Leach: "Judge, just one correction in terms of the argument made by the government, that I believer there are four separate jurors. Now, of course, we don't know the e-mail addresses so it may be three jurors, but I would suggest to the Court there's at least three jurors involved with the e-mails. And if the Court - I know the Court is directing towards the extraneous information having to do with punishment, that would be one of the either third or fourth jurors."
"And finally, Judge, just want to say thank you once again for having this hearing today, and it's clear that once again you have carefully thought through this process and we appreciate it."
The Court: Anything further by the United States? And if you do make sure you approach the podium, Mr. Feaga.
Feaga: "Yes, sir. Your Honor, the United States wants to respond briefly to what has occurred now with regards to the defense attorneys that have addressed the Court. Your Honor, Mr. Leach has now asked the Court to ask additional questions. As you know, we object to the extensive questioning that we think the Court intends to go into with the jury based on the allegations that are before the Court. Mr. Leach has now asked the Court to ask the jurors who, if anyone, they talked to post-trial. Then he asked the Court to inquire of them from the time they were struck until the time they began to serve, have they been exposed to any extraneous information."
"Your Honor, what they are clearly seeking the Court to do, and I think that's evident from the fact they are thanking the Court for having this hearing while they are asking for this, they are seeking to go on a fishing expedition, Your Honor. And the issues that are before the Court, Your Honor, are extremely narrow that they have raised. And that is a claim that is nebulous at best from one juror who information was obtained from under highly questionable circumstances. Where some documentation that was at one time in their hands has mysteriously disappeared, okay, been thrown out or whatever they say. Okay. So we have this one juror saying no, he is not sure, he doesn't know if something was brought in but he thinks something was. So the Court is having an inquiry. And we can understand the Court wanting to get to the bottom of it, and the simple and easy way to do that is to ask each juror did they bring anything into the jury room besides what was given to them in the Court. If they say no, Your Honor, they are entitled to have that answer believed by the Court and we should move on."
"If the Court is inclined to ask about these anonymous e-mails that mysteriously disappeared, this is the first criminal case that I have heard of, certainly the first one I have ever been involved in where defense attorneys allegedly got anonymous e-mails of jurors mailed to them. But if the Court were inclined to pursue that at all it would simply be to ask the juror that allegedly generated that e-mail did you or did you not, and if they say no, Your Honor, their answer should be believed by the Court and that should be the end of the inquiry. We can see the one question and then the other, Your Honor."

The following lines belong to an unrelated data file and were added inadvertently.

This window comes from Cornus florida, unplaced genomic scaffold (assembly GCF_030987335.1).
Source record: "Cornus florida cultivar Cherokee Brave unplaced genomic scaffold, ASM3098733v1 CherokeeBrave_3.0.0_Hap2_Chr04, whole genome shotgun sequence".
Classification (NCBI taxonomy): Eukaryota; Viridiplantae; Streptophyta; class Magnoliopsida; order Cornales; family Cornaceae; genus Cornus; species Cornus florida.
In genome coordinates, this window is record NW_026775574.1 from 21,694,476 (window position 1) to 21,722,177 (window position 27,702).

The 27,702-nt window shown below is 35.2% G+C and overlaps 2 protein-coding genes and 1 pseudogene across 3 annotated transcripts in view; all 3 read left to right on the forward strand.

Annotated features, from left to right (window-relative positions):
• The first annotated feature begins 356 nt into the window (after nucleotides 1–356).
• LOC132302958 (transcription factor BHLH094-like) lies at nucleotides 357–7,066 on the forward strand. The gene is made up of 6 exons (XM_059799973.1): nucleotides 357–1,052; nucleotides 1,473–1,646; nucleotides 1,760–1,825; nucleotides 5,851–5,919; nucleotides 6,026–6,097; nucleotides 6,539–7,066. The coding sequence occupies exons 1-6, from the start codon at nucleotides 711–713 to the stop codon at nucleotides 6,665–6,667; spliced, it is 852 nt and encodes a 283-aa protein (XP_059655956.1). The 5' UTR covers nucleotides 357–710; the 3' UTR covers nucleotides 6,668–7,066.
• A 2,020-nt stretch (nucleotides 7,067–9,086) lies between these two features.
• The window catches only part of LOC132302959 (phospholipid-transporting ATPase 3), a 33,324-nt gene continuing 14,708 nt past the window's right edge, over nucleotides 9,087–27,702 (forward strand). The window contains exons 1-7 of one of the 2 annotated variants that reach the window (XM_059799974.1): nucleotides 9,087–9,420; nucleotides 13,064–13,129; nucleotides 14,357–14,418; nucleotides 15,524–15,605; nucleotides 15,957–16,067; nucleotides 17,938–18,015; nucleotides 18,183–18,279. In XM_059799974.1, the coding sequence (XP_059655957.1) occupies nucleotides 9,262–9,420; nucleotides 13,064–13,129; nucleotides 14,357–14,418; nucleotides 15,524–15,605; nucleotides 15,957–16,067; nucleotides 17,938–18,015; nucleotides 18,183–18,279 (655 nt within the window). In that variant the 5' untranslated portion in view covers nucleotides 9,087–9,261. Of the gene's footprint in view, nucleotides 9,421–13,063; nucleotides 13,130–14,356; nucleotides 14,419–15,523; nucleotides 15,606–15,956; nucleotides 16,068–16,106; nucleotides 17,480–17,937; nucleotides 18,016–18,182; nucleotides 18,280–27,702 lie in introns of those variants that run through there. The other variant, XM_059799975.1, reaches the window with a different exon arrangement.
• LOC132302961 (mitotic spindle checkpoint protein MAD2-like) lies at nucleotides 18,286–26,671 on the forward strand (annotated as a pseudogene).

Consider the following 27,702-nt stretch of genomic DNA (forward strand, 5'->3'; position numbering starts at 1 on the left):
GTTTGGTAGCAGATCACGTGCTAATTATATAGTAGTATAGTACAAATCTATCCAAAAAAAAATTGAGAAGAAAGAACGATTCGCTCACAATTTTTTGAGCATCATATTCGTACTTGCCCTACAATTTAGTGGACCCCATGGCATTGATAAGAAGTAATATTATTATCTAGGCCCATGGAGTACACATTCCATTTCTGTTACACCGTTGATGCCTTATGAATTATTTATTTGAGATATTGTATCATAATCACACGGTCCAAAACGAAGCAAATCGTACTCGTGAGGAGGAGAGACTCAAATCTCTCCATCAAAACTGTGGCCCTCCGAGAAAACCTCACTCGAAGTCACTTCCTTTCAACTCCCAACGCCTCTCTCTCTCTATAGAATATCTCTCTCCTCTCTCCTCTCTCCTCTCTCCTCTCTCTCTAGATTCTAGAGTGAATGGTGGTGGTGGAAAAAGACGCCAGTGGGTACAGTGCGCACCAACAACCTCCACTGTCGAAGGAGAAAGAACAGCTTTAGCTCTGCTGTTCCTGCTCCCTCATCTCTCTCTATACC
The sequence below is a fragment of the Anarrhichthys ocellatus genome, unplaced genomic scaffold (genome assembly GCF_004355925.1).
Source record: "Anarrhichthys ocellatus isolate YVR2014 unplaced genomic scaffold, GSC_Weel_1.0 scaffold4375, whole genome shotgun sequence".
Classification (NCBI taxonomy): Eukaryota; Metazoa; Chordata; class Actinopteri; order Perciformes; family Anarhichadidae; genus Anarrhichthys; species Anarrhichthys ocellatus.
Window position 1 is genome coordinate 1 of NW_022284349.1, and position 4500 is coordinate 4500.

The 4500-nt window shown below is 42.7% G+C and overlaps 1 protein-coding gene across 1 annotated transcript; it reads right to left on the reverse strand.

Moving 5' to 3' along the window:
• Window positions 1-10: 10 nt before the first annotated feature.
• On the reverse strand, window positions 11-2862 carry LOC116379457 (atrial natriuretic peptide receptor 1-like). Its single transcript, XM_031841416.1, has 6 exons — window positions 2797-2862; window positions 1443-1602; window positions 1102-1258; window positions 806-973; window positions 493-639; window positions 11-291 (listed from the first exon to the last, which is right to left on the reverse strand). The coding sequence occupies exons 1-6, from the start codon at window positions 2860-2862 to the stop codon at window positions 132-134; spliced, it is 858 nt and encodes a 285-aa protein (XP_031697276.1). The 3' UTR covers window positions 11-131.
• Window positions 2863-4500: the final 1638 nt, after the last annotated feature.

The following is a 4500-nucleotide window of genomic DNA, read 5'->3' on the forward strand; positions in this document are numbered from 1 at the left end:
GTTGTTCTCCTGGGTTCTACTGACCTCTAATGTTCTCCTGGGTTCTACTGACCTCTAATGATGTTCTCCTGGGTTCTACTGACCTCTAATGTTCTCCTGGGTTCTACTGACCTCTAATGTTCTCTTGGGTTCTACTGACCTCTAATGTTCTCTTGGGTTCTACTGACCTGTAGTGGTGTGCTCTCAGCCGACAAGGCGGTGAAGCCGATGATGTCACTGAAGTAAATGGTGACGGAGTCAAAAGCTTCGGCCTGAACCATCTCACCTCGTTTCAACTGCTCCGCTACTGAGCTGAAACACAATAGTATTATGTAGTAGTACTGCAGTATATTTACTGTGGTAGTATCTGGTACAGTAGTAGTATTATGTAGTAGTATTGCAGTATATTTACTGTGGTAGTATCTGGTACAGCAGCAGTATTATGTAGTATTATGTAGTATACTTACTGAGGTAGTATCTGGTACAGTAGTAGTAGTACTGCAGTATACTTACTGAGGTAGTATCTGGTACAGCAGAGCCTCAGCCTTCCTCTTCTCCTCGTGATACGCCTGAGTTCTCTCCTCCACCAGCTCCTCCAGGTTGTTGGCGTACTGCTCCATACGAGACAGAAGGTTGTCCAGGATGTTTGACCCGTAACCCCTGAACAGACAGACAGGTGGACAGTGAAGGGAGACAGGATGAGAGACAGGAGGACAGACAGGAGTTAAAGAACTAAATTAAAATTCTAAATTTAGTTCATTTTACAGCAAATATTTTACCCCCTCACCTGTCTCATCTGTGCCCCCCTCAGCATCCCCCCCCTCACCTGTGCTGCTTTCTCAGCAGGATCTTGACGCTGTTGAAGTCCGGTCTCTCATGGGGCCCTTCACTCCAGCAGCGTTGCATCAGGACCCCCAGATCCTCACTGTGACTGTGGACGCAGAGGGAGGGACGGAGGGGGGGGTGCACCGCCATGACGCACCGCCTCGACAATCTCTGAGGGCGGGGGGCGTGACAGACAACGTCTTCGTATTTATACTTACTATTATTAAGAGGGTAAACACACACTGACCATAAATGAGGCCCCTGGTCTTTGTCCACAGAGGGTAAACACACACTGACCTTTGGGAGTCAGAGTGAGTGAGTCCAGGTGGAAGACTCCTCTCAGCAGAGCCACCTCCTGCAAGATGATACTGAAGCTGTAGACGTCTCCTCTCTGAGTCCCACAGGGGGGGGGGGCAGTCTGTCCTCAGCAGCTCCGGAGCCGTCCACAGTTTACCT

"There's a real danger, and I know the Court is concerned with this, Your Honor - and I want you to know the United States believes that this Court has done an outstanding job with a very difficult case - but we are very concerned about what is going to happen today. We weren't concerned about the question being asked was extraneous information brought in. But the extensive level of questioning that the Court is preparing to embark on, and if added to by the questions that the defense wants to go into, Your Honor, we are basically - at that point we are on a fishing expedition. The concern is what about the next criminal trial and the next criminal trial? Is an allegation by defense attorneys of if some friend of the Defendant mails them e-mails that they created, is that going to generate an inquisition of the jury in every criminal trial that we do in the Middle District?"
"Your Honor, we know the Court is concerned about this, and again, we have nothing but respect and admiration for the job that the Court has done with a very difficult trial, very complicated trial, but we are very concerned about where the Court is going right now. We respectfully ask the Court to reconsider. And if each juror denies having brought any extraneous information into that jury room, and if - should the Court want to ask the juror that allegedly generated these anonymous e-mails, if they did, that should be the end of the inquiry, Your Honor, unless the Court gets a positive response, and at that point in time the Court might have follow-up questions. Thank ‘you for hearing us, Your Honor."
The Court: "It's clear if there are objections by the United States that the Court is going too far and objections by the Defendants that the Court is not going far enough that I hopefully am proceeding down the right path. Your objections will be noted for the record, but overruled. The question posed by Mr. Leach about expanding the time from the time they received their summons until June 29, 2006, the information that the jurors would have known about this case, researched about this case or researched about any Defendant named as a party in this case, was clearly covered during the voir dire process of this trial, so the Court's inquiry today will continue to be limited to that time after they took their oath as a juror through their service in this case, which ended on June the 29th, 2006."
"Depending upon the responses the Court receives, the Court reserves the right to change it's mind about consulting with counsel before the juror is allowed to be excused. Let's take about a five minute recess. We are waiting on one witness to come. I was going to take them up in groups so that I can give these instructions generally instead of having to repeat them over and over to the witnesses as they are called. So let's take about a five minute recess. We will reconvene - let's just say we will reconvene at 9:25."